PPM Papers Coming Soon
This section contains information about articles under review and waiting for publication in next issues of the journal.
Exploring consumers' intention toward online hotel reservations: insights from Malaysia
Sue-Lynn Saw, PPI Industries Sdn Bhd, Penang, Malaysia
Abstract. The rapid development of communication technologies and the pervasiveness of the Internet have made online reservation a predominant method to book a hotel room. With very little effort or time, hoteliers can publish hotel information on their website and customers can make room reservations online. To understand the mechanisms surrounding these transactions, this study investigated the relationships among perceived price, trust, social influence, prior online purchase experience and perceived risk with consumers' intentions toward online hotel reservations. The findings revealed that perceived price, trust, prior online purchase experience and perceived risk were related to customers' intentions toward online hotel reservation while social influence was found to have no significant influence in this regard.
The impact of organizational stakeholders' care on organizational commitment: evidence from Malaysia
Rajendran Muthuveloo, Graduate School of Business, Universiti Sains Malaysia, Malaysia
Abstract. In today's competitive business world, organizational commitment remains the key challenge for many organizations. With the recent global economic slowdown, organizations' performance has been affected by the negative dynamism of business environment. Organizations need to have highly committed and talented core employees to sustain in the fast changing technology markets. This paper attempts to identify key aspects pertaining to care of organizations towards their stakeholders and their impact on organizational commitment based on the Social Exchange Theory (SET). A quantitative research approach was applied and a total of 287 samples were collected from working individuals across different organizations located in Penang, Malaysia. This study found that among all the organizational stakeholder care that was provided to employees; extended family, CSR, suppliers and customers; employees and suppliers were found to be positively and significantly associated with organizational commitment and all its dimensions. Interestingly, extended family was found to be positively and significantly associated with normative commitment while it was found to be negatively and significantly associated with continuance commitment. However, organizational stakeholder care that was provided to society, environment and customers were found to have no significant impact on the organizational commitment. This study brings insightful and significant findings to the organizations especially for Human Resource managers to devise strategies in enhancing employees' commitment towards the organizations.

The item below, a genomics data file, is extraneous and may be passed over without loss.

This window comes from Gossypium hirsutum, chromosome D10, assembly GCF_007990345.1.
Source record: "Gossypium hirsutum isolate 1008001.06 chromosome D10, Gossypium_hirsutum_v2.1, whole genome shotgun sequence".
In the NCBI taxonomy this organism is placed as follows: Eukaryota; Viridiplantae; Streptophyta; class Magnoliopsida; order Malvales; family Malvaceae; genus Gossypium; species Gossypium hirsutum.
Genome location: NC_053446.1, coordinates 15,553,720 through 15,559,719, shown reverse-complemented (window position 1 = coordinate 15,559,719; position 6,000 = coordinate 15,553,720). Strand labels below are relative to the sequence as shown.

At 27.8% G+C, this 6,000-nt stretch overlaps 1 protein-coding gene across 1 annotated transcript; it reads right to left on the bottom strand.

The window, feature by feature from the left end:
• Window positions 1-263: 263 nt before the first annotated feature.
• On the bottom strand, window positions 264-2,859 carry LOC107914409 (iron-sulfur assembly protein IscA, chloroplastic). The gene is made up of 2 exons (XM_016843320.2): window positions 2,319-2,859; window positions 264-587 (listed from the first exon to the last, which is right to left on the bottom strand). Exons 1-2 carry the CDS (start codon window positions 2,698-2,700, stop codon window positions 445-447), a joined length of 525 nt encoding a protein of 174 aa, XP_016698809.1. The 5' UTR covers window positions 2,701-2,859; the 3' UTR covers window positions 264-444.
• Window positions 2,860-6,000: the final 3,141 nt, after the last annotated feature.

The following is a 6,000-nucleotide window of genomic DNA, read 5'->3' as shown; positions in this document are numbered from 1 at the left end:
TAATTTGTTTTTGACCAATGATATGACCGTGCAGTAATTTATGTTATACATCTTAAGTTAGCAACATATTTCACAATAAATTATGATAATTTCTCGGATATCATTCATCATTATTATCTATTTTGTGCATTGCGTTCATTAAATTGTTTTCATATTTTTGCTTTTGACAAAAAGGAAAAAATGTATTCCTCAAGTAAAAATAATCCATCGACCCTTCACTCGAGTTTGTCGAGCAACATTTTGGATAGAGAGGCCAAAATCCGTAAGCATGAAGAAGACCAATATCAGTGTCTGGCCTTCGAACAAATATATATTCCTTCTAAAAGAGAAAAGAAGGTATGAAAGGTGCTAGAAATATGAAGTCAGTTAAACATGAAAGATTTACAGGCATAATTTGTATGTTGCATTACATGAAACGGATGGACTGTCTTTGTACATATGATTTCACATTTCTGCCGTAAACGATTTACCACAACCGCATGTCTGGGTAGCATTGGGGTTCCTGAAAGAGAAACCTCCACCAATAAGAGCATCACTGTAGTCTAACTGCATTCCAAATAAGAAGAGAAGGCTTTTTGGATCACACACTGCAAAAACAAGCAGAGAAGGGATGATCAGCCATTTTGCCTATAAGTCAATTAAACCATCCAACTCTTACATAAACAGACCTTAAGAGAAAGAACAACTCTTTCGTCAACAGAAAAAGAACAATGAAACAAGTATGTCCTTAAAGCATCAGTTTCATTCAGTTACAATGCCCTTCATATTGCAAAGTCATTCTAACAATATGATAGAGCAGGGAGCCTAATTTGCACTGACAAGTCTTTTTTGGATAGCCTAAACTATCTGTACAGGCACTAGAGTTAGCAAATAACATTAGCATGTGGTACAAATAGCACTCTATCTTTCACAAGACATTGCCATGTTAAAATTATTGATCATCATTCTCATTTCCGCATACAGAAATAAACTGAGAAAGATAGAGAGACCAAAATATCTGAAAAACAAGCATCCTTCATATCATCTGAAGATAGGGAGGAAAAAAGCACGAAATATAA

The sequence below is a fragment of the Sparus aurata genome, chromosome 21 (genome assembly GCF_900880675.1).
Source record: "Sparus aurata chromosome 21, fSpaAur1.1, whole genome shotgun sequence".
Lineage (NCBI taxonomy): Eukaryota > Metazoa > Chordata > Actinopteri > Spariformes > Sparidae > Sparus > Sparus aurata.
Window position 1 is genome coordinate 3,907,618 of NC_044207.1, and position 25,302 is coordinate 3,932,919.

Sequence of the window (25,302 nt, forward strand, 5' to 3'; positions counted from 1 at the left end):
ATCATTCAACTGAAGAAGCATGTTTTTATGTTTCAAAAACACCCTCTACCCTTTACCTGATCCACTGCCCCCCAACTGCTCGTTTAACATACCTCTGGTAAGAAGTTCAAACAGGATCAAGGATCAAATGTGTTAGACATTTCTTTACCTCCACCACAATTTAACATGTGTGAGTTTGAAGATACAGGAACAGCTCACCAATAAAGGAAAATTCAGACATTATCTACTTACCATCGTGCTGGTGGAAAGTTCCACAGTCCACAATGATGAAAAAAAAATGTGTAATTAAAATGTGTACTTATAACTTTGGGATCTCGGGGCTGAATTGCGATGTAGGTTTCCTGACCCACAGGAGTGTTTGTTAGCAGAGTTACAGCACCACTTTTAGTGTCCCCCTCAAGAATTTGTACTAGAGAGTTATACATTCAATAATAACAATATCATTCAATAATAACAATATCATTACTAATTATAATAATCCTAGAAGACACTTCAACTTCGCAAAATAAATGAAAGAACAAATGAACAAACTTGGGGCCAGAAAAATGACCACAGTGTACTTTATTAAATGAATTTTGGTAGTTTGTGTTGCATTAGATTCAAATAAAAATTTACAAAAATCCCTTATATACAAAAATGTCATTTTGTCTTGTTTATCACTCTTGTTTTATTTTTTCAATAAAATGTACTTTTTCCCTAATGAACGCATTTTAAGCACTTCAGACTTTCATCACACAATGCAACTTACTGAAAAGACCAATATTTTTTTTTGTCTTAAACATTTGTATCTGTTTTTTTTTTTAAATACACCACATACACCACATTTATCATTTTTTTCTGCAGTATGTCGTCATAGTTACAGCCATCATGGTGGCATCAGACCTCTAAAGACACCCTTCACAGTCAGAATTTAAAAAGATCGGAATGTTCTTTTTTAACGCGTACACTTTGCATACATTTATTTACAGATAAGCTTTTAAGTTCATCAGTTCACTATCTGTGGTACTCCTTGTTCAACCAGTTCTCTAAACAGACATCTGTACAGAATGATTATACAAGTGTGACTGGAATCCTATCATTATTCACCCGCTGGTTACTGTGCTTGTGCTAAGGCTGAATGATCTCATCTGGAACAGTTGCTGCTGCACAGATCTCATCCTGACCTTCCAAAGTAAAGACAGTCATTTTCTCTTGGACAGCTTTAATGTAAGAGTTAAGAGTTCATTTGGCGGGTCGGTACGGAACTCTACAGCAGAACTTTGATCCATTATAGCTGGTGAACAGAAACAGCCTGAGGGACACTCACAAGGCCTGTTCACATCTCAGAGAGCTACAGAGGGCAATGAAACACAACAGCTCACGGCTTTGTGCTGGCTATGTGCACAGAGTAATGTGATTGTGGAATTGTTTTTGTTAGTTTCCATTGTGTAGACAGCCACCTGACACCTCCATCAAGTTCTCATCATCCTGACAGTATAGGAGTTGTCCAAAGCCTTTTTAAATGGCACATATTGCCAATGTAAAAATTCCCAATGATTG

Tourism planning and stakeholders' engagements: the case of Penang Island
A.K Siti-Nabiha, Graduate School of Business, Universiti Sains Malaysia, Malaysia
Abstract. Successful tourism developments are born from careful planning, and involving the government, industry, and community stakeholders. However, actual stakeholder engagement processes are complex, and problematic. While considerable research has been conducted in developed tourist markets, this study aims to determine stakeholder engagement in tourism planning in a developing country; the Penang Island in Malaysia. Semi-structured interviews with governmental agencies, industry associations, and community stakeholders were conducted to look at their views on the engagement process with the local authority (LA) and the current barriers to success. The findings revealed the existing engagement process with the LA is insufficient and ineffective, and the key barrier to improvement is the unclear roles and responsibilities of the multitude of federal, state and local government entities that are involved in tourism planning and development, and also lack of clear tourism strategy at the state and local levels. Hence, there is a clear need to delineate the responsibilities of the parties involved, improve coordination, strengthen collaboration with the stakeholders through improved and effective communication channels, and employ a participatory approach of early and on-going engagements in tourism planning and development.